aging, back pain, bone density, DEXA scan, Health, Kegel exercise, lumbago, Massage, midlife, osteopenia, osteoporosis, Pelvic floor, Physical therapy, wellness
One recent morning, after stripping off the sheets on the bed in the guestroom, I noticed the mattress was slightly askew. Because I’m an editor as well as a writer, I possess certain innate characteristics. The misalignment of a mattress will bother me as much as the improper deployment of a parallel construction.
I nudged the offending bedding with my knee and immediately felt a shift in my lower right back, accompanied by a spongy sort of “thunk.” And then the pain.
It was mild at first, an annoyance more than anything. I gathered up the sheets and took them down to the laundry. But the discomfort progressed with the day, and by afternoon, when I could barely make it home from walking the dog, I called John to report: woman down.
Welcome to midlife, the land of lumbago.
A week went by without improvement. I finally sought relief by cashing in a Living Social massage coupon for the Richmond Alternative Center for Health. Robin, the massage therapist, came out to greet us. John set off on a self-guided tour of the facility while I limped alongside Robin, following her into a serene, softly-lit massage studio. I studied the comfortable-looking table from various angles, trying to calculate the least painful approach for getting into a prone position. It was obvious Robin was going to have her hands full with this one.
The massage was soothing the way aloe is soothing to a burn—waves of intermittent calm punctuated by bursts of pain. By the end, though, all of my muscles—especially those of my lower back—were relaxed. Until, that is, I tried to get up from the table. Everything seized up again; I stiffened like the Bride of Frankenstein as I struggled to regain my footing. Robin appraised the situation.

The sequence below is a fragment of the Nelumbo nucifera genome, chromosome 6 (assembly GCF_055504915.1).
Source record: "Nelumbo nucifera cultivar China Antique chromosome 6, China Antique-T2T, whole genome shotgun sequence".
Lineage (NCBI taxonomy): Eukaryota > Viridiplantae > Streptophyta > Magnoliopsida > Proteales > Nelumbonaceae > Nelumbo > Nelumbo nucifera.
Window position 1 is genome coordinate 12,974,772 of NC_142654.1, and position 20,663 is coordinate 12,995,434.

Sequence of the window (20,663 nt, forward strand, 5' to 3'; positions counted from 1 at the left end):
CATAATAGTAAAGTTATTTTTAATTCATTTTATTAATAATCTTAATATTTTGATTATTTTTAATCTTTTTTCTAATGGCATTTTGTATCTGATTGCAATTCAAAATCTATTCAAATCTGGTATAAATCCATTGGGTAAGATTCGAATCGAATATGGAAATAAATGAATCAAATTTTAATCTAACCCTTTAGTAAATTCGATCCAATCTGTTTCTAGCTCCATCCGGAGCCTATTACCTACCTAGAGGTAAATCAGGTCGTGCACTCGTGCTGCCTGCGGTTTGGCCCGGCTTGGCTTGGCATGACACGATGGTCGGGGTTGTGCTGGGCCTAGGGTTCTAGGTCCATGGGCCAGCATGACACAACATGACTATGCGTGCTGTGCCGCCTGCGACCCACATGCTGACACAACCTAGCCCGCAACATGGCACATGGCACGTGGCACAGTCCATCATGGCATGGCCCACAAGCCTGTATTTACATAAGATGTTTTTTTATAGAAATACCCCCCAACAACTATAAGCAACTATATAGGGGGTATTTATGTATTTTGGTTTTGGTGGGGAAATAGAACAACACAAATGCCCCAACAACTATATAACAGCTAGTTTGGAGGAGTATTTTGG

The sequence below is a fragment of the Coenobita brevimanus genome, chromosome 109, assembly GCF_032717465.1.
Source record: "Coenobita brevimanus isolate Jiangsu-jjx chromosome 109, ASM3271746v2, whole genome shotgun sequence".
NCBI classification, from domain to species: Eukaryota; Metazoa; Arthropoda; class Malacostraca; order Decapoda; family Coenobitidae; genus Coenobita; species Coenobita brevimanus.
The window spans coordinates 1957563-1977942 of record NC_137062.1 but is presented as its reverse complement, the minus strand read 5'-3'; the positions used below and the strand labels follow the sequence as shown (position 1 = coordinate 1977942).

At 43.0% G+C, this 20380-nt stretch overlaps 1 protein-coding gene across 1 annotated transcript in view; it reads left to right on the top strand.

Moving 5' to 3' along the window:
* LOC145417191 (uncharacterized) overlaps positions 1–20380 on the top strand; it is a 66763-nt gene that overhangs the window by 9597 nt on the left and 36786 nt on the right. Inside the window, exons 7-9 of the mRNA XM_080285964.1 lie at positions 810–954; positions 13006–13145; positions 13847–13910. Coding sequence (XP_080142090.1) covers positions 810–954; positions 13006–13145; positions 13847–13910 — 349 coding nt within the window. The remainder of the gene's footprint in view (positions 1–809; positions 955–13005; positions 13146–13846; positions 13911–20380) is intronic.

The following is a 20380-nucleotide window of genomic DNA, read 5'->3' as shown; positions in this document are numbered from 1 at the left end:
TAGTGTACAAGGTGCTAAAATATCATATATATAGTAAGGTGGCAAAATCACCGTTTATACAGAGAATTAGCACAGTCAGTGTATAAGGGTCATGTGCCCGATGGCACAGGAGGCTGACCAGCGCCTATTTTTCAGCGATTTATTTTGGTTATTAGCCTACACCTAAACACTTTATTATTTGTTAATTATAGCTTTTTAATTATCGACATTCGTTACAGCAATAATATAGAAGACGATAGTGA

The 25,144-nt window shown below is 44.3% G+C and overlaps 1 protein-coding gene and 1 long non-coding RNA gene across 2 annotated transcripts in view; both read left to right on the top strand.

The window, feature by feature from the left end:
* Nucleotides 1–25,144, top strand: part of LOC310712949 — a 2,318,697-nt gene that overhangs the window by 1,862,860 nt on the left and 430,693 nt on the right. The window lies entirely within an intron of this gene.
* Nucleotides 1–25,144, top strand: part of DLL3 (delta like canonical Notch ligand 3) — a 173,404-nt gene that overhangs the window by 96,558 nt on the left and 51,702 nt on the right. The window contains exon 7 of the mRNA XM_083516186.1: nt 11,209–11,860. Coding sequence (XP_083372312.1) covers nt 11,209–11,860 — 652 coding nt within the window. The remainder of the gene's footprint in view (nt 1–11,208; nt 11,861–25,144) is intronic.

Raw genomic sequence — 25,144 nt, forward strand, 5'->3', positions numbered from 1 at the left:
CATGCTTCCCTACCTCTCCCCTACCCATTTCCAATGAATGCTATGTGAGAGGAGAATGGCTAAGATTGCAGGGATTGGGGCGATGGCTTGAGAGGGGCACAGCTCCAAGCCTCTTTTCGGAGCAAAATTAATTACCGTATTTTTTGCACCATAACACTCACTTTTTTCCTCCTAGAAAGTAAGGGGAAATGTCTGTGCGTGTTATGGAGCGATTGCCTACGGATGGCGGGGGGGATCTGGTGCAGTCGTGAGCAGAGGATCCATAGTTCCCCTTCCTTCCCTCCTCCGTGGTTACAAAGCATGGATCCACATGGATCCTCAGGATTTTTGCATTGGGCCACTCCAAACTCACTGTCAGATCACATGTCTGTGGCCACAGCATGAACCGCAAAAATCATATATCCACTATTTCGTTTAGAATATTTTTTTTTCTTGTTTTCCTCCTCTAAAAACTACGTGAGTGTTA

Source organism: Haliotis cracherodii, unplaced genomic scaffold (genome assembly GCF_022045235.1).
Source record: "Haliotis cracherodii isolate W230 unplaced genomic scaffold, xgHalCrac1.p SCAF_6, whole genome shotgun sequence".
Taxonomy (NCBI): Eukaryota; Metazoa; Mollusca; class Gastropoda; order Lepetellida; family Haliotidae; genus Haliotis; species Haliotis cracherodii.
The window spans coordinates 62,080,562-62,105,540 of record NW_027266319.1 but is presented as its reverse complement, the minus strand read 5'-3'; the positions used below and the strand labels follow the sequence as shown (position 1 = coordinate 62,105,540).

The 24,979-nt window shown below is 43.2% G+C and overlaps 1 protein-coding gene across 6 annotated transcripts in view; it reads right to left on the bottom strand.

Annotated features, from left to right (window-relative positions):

“You really should call your doctor if you’re not better by Monday.”
As advice goes, this was excellent. X-rays taken of my lower back looked fine, my doctor said; there were no disc issues or fractures. (I had been worrying about a fracture, actually; a recent bone density test, or DEXA scan, revealed that two of my vertebrae were a hair’s breadth away from osteoporosis. I’ve had osteopenia for years.) She prescribed muscle relaxers and physical therapy. Now here’s where things get interesting.
A friend recommended Progress Physical Therapy in neighboring Glen Allen. I was now heading (well, limping) straight down the path of Kismet. I scheduled a time with Dr. Amanda Miller because, as I recall, hers was the first available appointment. Little did I know that she specializes in pelvic floor problems. Her examination revealed that something about my own pelvic floor was apparently awry; it was as crooked as the mattress that got me into this jam in the first place. Dr. Miller’s meticulous examination revealed something else as well. She told me to bend over and try to touch my toes, then asked:
“Did you know that one of your legs is shorter than the other?”
To be continued …
I have had a serious back problem for years and my left leg is most definitely longer than the right, a result of the disc problem, primarily. When telling people about this “abnormality,” I found that one leg shorter is a common issue many have and they typically give you orthodics, which I know also wear…
Sorry to hear that you, too, suffer from “crookedness.” There’s more to come on this topic, but I don’t think a spoiler-alert is warranted
if I tell you that I’ve worn orthotics for years to correct pronation; the left leg longer issue is a newly-discovered one. Have you had
physical therapy for your back? Is the orthotic you’re wearing in the form of a heal lift?
Pingback: A Talk With Physical Therapist Dr. Amanda Miller « The Midlife Second Wife ™